Growing up in northeastern Ohio in the 1980’s with a climber in the family was rare. That was not my experience. I participated in traditional sports and never learned about rock climbing until I was nearly 19 years old. So I have only been able to share climbing with my family through stories, photographs, and short video clips that I have taken over the years.
That is not the case today. Over the past 20 years, climbing has evolved from a fringe activity for the eccentric and artistic, into a sport for the youth, a reason to be outside immersed in nature, and an engaging and fun way to remain athletically active for the masses. There are gyms in nearly every major city in the U.S. and climbers are exploring, establishing and securing outdoor climbing space every single day.
This being the case, my two sons and I climb together. We share the climbing experience inside at the local climbing gym once or twice a month and outside whenever they ask. I climb with 4 and 6-year-old boys who have been playing on rocks for as long as they could crawl. Being a Sterling Athlete and rope user means that I can focus on my boys and not on the gear needed to climb. They began wearing their street shoes, (until we destroyed them and real climbing shoes were encouraged) full body harnesses, and bike helmets. Top ropes were set on off-the-beaten track boulders and random cliff lines and away they climbed.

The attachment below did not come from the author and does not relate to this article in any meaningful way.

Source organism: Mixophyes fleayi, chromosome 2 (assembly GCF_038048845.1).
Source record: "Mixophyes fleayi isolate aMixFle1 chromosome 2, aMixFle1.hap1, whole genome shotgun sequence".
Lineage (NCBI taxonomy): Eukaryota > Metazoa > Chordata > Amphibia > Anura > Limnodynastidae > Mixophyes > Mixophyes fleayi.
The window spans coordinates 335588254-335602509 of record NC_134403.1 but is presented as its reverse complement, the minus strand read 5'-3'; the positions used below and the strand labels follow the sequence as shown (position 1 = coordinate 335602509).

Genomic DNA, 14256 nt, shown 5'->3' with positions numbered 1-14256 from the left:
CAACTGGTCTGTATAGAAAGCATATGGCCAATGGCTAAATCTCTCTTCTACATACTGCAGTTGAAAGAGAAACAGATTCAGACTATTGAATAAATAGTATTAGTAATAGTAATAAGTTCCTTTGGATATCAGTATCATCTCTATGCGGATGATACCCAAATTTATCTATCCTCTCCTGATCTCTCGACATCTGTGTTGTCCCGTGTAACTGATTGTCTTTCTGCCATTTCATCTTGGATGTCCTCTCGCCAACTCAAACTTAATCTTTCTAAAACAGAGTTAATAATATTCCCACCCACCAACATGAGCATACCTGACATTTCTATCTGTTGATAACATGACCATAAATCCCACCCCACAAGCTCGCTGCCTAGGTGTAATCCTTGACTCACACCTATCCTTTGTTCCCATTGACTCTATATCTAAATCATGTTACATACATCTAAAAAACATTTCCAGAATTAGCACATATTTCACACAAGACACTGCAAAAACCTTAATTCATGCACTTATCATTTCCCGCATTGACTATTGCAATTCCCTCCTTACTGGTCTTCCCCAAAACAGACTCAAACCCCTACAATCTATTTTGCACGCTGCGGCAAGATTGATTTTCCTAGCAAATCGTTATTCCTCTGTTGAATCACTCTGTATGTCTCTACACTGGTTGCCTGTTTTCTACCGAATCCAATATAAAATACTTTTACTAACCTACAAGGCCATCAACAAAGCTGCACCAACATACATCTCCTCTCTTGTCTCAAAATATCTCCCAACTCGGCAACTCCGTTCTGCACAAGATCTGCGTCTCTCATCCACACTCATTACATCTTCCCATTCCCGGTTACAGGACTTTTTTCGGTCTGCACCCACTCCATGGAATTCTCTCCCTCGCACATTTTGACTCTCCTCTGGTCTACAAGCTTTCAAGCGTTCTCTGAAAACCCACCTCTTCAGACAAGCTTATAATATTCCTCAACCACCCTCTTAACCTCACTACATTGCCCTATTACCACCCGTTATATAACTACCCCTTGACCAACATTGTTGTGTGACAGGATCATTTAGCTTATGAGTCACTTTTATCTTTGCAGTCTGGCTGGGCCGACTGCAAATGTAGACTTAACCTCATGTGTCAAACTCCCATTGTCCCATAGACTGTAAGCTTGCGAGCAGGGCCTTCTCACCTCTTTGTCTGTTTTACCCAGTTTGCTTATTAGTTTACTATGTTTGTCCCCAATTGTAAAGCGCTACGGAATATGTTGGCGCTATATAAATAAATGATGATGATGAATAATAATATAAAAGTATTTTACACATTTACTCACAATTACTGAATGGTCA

I never worried about them getting hurt while on the top rope. I always used a static line for them since swinging from an overhang was just as fun as trying to climb it. The durability and abrasion resistance of a modern, well-designed rope takes your mind off the safety on the fun.
This summer my sons are turning 5 and 7 and wanting to lead. The soon to be 7-year-old took his first lead falls on a couple routes that I recently bolted and he wasn’t concerned with the rope catching him. Instead, he was trying to figure out how to get to the top. When you trust your gear and your family trusts your gear then, and only then, are you free to focus on what’s important.
"Watch Rob Pizem's son Rowan climb his first tower"